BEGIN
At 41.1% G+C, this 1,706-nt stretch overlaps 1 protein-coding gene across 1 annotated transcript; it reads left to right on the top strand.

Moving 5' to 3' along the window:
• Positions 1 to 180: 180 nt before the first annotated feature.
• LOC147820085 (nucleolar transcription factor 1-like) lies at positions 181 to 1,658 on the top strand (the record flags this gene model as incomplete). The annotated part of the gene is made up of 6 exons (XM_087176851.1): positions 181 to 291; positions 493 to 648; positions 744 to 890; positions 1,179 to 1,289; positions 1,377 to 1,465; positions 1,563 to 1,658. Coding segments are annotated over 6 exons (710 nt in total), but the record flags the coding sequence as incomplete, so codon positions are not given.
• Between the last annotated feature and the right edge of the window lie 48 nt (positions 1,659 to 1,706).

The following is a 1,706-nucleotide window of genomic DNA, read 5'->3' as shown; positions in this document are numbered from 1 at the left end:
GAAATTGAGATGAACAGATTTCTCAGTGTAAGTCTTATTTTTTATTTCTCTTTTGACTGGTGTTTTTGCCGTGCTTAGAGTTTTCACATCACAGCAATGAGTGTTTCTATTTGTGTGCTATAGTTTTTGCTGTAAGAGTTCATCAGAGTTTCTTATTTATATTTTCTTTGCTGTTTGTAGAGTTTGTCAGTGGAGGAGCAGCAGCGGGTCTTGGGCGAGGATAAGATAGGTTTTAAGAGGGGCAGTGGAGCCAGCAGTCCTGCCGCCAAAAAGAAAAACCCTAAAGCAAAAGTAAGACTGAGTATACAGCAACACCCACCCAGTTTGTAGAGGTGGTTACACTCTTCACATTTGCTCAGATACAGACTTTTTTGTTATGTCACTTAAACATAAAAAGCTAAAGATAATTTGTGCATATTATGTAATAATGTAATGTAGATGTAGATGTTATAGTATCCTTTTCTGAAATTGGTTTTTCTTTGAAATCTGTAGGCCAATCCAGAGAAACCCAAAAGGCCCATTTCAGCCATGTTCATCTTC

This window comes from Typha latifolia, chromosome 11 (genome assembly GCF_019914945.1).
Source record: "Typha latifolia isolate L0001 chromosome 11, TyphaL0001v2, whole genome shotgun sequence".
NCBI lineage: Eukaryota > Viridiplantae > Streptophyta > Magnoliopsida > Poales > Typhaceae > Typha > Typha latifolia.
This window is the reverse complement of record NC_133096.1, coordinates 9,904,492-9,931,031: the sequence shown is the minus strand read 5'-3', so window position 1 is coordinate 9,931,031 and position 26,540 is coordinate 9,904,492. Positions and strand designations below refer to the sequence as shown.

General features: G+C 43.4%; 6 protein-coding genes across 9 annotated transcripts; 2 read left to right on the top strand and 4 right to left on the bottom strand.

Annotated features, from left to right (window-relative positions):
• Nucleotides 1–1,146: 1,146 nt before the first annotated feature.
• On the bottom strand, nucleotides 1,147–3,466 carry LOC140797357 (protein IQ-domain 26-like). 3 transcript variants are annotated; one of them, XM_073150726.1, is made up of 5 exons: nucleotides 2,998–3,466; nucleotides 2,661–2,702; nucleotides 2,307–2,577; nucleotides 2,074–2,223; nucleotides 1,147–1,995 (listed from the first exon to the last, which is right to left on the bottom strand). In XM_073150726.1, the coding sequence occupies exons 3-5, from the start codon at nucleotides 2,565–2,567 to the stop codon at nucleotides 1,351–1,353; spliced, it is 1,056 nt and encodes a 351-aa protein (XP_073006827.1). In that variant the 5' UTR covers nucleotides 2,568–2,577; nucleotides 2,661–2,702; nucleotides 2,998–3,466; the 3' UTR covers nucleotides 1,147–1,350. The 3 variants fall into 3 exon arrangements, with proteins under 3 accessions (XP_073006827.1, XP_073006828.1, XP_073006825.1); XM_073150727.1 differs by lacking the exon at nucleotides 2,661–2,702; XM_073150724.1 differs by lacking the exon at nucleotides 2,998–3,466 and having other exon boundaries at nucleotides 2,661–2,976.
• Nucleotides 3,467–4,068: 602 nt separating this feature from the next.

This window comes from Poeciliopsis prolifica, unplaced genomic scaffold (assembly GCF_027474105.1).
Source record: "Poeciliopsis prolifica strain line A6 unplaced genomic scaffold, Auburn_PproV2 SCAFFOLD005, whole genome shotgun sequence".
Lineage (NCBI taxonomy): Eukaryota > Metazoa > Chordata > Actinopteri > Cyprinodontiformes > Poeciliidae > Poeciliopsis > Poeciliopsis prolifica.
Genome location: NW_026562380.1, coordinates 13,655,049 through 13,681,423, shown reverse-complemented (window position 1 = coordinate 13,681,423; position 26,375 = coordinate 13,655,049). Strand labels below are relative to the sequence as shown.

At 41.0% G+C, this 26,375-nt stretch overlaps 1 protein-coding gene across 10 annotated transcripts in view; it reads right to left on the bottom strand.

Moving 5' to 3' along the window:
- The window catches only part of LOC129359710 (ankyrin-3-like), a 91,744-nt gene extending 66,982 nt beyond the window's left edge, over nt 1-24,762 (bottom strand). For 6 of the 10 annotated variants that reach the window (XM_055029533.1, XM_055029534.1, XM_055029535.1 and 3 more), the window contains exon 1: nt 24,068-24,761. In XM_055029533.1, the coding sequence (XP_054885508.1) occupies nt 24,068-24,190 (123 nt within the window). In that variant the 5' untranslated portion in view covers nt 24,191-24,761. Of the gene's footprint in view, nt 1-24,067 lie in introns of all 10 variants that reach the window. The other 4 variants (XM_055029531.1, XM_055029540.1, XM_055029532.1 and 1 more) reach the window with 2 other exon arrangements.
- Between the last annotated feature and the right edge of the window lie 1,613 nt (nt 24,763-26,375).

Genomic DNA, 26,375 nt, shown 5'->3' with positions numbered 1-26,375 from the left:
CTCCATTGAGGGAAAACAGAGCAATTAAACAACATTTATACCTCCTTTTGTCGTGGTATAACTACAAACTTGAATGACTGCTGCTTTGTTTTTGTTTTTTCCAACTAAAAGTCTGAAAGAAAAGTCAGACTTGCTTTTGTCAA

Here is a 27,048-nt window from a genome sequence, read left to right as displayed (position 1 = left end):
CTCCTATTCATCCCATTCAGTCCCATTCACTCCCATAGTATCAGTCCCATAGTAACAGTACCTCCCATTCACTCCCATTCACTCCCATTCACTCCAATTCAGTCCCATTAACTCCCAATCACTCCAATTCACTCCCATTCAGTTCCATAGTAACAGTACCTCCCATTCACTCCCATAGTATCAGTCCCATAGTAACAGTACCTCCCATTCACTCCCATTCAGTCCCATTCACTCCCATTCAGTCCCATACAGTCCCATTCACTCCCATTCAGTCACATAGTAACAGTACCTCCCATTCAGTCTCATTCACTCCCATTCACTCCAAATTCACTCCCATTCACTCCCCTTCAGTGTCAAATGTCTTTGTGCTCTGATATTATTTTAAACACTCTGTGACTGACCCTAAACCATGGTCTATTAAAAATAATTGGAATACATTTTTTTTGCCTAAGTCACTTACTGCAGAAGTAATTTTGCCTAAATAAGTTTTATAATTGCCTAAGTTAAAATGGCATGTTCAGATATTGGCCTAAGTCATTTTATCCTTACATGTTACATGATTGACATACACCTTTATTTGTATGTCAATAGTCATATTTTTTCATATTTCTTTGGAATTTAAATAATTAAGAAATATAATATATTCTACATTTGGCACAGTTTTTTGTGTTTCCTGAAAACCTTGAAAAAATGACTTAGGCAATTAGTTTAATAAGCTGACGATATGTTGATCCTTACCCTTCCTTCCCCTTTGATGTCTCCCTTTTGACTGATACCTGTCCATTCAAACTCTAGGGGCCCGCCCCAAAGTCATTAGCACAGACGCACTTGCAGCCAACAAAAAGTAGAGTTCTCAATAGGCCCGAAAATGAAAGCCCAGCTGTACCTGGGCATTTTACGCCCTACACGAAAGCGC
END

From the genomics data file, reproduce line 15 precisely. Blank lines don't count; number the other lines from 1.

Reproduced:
• On the bottom strand, nucleotides 1,147–3,466 carry LOC140797357 (protein IQ-domain 26-like). 3 transcript variants are annotated; one of them, XM_073150726.1, is made up of 5 exons: nucleotides 2,998–3,466; nucleotides 2,661–2,702; nucleotides 2,307–2,577; nucleotides 2,074–2,223; nucleotides 1,147–1,995 (listed from the first exon to the last, which is right to left on the bottom strand). In XM_073150726.1, the coding sequence occupies exons 3-5, from the start codon at nucleotides 2,565–2,567 to the stop codon at nucleotides 1,351–1,353; spliced, it is 1,056 nt and encodes a 351-aa protein (XP_073006827.1). In that variant the 5' UTR covers nucleotides 2,568–2,577; nucleotides 2,661–2,702; nucleotides 2,998–3,466; the 3' UTR covers nucleotides 1,147–1,350. The 3 variants fall into 3 exon arrangements, with proteins under 3 accessions (XP_073006827.1, XP_073006828.1, XP_073006825.1); XM_073150727.1 differs by lacking the exon at nucleotides 2,661–2,702; XM_073150724.1 differs by lacking the exon at nucleotides 2,998–3,466 and having other exon boundaries at nucleotides 2,661–2,976.